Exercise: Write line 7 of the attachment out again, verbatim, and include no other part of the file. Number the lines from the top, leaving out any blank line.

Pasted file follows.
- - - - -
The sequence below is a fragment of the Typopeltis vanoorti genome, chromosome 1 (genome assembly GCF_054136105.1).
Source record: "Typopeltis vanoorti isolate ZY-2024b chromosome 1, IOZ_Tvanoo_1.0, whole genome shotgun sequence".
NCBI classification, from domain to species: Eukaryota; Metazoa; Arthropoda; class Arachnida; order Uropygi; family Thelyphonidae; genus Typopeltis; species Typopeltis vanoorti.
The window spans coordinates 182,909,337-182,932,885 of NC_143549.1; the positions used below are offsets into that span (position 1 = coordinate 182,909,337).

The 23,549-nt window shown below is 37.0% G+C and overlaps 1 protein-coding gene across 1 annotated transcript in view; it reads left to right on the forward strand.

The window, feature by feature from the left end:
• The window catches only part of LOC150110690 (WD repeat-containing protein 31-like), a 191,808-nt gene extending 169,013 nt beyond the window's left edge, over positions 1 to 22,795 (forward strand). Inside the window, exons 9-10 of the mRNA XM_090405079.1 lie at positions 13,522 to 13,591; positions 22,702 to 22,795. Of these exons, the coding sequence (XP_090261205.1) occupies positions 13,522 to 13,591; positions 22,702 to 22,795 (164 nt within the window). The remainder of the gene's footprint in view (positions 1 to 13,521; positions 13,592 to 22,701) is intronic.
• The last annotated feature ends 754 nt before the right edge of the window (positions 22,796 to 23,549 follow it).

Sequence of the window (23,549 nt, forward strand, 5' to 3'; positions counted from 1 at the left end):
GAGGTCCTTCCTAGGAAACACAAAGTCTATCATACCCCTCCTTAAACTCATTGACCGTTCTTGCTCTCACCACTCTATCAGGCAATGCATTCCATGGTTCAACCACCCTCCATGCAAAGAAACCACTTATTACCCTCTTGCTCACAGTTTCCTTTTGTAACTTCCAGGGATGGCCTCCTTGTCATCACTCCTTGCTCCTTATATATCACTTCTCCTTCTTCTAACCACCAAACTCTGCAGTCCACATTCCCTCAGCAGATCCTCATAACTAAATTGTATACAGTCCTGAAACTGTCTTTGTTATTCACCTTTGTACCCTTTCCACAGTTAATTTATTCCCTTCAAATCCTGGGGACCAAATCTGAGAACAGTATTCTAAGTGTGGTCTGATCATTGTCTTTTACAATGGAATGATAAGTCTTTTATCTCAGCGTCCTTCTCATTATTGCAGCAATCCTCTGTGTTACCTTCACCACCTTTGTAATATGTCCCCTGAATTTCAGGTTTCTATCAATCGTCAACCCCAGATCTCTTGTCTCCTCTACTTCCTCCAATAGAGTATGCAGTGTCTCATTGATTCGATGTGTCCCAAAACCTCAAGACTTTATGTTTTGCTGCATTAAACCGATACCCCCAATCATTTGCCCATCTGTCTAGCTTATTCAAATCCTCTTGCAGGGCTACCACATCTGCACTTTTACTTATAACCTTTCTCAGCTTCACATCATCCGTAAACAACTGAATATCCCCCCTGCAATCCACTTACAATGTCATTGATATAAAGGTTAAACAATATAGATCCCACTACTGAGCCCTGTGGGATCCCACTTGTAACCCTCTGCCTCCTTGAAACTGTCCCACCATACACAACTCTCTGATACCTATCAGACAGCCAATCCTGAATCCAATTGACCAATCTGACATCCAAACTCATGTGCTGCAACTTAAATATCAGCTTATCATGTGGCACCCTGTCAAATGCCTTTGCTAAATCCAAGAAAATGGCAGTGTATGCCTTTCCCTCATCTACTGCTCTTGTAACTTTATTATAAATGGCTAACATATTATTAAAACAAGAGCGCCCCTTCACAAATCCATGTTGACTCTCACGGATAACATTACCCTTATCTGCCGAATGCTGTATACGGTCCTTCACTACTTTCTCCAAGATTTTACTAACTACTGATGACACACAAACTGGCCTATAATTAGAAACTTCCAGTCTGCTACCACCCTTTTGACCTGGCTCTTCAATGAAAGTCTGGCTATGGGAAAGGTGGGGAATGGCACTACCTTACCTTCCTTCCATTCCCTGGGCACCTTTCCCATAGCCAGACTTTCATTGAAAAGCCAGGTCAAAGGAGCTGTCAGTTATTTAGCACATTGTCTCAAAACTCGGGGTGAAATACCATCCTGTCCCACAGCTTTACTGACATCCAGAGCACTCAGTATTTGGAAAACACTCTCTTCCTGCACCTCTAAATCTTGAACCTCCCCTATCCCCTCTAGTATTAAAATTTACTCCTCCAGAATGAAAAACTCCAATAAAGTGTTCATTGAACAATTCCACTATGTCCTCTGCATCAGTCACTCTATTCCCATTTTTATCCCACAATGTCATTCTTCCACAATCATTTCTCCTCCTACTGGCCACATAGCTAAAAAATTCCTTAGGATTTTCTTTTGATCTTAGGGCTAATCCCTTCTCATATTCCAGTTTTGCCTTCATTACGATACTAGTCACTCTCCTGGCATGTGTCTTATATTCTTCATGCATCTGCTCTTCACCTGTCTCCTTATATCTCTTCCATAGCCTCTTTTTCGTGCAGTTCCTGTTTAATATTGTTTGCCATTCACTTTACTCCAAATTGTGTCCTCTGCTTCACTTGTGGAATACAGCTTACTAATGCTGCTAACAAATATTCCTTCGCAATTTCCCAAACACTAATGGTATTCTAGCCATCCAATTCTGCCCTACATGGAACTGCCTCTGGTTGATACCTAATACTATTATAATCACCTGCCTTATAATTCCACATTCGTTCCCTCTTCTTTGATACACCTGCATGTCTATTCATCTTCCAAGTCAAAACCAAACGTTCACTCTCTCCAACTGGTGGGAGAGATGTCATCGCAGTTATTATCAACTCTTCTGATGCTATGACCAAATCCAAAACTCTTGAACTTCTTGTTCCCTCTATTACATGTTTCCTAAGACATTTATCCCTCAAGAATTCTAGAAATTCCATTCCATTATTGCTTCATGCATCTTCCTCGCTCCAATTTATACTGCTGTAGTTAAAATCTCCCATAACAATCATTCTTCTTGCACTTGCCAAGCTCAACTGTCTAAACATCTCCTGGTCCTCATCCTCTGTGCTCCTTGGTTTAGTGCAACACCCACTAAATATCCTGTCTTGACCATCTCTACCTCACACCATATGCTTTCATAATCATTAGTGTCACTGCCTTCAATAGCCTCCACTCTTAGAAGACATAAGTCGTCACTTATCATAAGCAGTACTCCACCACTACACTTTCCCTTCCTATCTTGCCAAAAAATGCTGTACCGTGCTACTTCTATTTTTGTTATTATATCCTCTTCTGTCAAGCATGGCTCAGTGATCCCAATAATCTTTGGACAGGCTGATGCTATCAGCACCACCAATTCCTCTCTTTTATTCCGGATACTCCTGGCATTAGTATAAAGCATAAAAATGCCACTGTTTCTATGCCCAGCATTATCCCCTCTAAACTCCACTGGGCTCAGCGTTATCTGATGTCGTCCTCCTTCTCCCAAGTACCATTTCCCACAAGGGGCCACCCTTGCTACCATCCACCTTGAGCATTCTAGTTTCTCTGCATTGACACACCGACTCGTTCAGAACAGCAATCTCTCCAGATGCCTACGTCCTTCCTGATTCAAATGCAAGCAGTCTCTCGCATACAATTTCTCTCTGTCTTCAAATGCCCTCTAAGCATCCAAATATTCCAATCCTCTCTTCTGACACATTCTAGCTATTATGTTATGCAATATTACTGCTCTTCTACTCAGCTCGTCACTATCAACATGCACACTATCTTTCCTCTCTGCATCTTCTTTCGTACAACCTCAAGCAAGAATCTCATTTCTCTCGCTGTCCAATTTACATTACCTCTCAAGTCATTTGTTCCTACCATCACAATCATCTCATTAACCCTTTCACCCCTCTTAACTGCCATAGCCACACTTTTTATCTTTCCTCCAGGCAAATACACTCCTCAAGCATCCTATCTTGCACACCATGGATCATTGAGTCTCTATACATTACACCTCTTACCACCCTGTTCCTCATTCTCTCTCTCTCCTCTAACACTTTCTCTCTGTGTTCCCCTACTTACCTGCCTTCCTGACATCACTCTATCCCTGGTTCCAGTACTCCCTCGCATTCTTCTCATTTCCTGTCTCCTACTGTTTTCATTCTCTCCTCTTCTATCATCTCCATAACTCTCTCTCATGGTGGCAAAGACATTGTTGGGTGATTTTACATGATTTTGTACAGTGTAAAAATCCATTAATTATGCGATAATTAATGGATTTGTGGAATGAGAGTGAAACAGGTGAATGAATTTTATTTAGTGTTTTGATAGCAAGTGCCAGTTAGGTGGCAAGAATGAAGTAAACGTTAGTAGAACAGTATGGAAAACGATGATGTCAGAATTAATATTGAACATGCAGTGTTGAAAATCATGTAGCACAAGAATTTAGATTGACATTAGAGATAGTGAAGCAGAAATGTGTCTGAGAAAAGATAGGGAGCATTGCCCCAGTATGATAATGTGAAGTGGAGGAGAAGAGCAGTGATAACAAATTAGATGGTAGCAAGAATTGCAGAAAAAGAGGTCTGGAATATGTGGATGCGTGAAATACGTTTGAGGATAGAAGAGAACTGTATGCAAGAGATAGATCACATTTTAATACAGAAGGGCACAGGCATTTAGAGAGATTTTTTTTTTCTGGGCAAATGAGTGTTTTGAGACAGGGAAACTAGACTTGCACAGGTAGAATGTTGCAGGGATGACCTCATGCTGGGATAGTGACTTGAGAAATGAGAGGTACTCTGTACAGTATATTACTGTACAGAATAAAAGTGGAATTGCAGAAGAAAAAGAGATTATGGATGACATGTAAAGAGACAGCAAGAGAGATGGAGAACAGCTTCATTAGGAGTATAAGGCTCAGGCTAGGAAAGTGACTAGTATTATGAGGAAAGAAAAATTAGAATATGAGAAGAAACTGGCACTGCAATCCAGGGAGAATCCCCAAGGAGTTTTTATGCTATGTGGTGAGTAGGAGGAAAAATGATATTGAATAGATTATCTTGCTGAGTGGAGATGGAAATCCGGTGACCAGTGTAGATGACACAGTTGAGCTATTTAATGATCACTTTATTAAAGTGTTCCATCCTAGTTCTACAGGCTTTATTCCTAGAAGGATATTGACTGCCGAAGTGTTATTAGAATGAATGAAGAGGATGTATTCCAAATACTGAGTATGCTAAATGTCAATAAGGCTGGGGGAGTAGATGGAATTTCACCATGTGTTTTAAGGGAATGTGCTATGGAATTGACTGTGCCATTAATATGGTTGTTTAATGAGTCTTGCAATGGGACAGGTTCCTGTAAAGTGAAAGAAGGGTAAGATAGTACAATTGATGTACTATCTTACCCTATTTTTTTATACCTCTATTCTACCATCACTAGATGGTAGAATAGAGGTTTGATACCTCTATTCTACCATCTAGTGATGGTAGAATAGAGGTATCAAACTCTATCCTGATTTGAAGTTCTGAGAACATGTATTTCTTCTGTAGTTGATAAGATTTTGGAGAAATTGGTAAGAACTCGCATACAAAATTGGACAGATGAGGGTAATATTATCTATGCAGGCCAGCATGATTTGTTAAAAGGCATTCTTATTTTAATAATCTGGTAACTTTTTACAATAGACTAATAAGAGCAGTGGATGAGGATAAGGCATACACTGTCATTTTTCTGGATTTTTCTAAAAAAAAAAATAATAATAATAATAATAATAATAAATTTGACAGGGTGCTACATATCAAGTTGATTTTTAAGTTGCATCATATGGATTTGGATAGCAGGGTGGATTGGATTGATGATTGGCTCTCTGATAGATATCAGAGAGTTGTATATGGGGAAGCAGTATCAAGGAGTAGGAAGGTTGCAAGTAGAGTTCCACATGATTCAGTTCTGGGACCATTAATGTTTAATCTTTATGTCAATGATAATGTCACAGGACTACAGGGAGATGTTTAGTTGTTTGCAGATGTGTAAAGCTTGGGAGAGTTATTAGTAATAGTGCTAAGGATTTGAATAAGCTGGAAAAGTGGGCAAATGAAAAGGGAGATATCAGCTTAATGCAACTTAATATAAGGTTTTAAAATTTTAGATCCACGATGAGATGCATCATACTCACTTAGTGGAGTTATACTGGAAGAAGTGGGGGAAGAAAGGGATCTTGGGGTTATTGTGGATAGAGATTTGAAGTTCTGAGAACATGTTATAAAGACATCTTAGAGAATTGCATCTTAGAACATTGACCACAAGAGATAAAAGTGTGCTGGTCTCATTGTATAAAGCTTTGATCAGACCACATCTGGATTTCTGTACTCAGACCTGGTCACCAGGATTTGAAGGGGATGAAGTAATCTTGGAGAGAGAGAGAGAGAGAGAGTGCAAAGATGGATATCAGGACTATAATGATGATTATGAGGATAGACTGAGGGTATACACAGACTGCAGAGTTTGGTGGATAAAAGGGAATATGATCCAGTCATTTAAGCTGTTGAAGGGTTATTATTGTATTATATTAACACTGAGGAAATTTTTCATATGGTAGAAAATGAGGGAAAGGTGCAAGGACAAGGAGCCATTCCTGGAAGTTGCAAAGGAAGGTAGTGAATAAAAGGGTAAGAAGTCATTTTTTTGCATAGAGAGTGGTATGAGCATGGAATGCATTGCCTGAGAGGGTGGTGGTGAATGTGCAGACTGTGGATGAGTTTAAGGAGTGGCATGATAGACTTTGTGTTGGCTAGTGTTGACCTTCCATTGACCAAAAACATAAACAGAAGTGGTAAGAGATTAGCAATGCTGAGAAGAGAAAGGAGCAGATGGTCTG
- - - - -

• The window catches only part of LOC150110690 (WD repeat-containing protein 31-like), a 191,808-nt gene extending 169,013 nt beyond the window's left edge, over positions 1 to 22,795 (forward strand). Inside the window, exons 9-10 of the mRNA XM_090405079.1 lie at positions 13,522 to 13,591; positions 22,702 to 22,795. Of these exons, the coding sequence (XP_090261205.1) occupies positions 13,522 to 13,591; positions 22,702 to 22,795 (164 nt within the window). The remainder of the gene's footprint in view (positions 1 to 13,521; positions 13,592 to 22,701) is intronic.